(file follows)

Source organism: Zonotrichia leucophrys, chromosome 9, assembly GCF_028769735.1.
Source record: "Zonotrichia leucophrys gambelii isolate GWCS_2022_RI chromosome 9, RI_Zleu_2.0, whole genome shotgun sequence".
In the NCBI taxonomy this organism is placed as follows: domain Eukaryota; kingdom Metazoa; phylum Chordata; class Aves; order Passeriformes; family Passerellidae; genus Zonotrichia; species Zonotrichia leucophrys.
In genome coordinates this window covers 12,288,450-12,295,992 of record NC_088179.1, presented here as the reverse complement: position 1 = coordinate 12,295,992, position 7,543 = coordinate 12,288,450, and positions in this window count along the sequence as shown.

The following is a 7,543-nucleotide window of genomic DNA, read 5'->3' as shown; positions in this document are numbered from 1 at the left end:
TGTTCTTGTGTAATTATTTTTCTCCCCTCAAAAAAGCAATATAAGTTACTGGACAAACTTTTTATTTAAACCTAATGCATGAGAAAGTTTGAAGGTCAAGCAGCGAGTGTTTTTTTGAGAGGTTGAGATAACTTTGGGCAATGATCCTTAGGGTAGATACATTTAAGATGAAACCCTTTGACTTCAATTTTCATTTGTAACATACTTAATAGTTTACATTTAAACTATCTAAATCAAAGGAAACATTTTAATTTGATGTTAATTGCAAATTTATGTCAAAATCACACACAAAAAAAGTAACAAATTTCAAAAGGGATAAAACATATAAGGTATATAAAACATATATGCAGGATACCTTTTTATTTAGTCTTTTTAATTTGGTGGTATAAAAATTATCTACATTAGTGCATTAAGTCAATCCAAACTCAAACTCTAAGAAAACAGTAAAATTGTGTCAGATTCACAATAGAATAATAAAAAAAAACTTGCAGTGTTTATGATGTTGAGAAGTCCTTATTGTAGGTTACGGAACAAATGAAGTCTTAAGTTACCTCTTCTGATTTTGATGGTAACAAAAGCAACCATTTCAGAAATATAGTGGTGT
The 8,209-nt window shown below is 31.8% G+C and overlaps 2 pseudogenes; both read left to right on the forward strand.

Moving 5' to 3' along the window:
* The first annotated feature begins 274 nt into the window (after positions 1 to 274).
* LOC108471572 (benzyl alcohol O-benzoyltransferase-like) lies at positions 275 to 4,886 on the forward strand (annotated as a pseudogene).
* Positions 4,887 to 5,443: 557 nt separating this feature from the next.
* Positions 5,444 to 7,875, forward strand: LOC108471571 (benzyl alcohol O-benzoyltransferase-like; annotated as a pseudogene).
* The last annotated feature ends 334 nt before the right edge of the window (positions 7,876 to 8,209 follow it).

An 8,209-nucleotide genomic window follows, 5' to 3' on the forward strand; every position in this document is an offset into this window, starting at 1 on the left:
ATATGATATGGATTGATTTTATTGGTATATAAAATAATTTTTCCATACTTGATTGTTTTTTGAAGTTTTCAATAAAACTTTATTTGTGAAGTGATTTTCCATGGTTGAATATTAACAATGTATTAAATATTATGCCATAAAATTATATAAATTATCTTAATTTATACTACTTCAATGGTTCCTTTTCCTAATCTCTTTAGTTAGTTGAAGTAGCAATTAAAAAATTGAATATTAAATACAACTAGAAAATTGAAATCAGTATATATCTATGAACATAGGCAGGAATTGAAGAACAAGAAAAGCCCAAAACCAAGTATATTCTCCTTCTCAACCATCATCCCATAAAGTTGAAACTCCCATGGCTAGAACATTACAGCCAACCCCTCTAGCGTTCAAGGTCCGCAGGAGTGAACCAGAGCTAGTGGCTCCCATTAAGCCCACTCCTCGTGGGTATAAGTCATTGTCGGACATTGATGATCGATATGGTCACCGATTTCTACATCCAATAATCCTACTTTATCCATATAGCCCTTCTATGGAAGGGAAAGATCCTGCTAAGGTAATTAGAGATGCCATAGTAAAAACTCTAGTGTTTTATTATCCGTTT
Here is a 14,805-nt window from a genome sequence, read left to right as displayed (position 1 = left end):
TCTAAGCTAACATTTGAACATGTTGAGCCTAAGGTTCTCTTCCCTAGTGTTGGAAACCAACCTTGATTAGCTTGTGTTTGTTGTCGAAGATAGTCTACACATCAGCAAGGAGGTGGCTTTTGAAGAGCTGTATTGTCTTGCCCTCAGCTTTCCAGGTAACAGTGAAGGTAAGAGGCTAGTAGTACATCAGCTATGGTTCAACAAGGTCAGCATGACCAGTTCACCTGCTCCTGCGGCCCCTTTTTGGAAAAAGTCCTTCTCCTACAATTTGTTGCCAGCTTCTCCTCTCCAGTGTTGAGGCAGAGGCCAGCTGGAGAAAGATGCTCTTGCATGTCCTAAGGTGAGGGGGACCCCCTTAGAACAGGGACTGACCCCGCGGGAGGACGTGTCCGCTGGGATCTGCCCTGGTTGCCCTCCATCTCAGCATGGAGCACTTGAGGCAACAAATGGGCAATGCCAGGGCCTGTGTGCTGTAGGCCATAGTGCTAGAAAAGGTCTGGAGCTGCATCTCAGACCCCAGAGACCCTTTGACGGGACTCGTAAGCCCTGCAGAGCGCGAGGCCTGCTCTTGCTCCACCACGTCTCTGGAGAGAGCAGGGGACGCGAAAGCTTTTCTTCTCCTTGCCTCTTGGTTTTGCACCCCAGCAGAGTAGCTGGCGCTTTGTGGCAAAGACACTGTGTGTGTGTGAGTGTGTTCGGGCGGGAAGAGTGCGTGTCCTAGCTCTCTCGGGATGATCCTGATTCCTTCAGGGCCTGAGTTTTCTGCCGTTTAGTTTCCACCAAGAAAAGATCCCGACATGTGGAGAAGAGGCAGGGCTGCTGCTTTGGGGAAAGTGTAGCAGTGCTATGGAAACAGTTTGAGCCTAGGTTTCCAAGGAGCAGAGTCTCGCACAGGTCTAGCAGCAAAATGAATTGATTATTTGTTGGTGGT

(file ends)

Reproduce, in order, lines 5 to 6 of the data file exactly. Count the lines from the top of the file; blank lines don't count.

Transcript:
The following is a 7,543-nucleotide window of genomic DNA, read 5'->3' as shown; positions in this document are numbered from 1 at the left end:
TGTTCTTGTGTAATTATTTTTCTCCCCTCAAAAAAGCAATATAAGTTACTGGACAAACTTTTTATTTAAACCTAATGCATGAGAAAGTTTGAAGGTCAAGCAGCGAGTGTTTTTTTGAGAGGTTGAGATAACTTTGGGCAATGATCCTTAGGGTAGATACATTTAAGATGAAACCCTTTGACTTCAATTTTCATTTGTAACATACTTAATAGTTTACATTTAAACTATCTAAATCAAAGGAAACATTTTAATTTGATGTTAATTGCAAATTTATGTCAAAATCACACACAAAAAAAGTAACAAATTTCAAAAGGGATAAAACATATAAGGTATATAAAACATATATGCAGGATACCTTTTTATTTAGTCTTTTTAATTTGGTGGTATAAAAATTATCTACATTAGTGCATTAAGTCAATCCAAACTCAAACTCTAAGAAAACAGTAAAATTGTGTCAGATTCACAATAGAATAATAAAAAAAAACTTGCAGTGTTTATGATGTTGAGAAGTCCTTATTGTAGGTTACGGAACAAATGAAGTCTTAAGTTACCTCTTCTGATTTTGATGGTAACAAAAGCAACCATTTCAGAAATATAGTGGTGT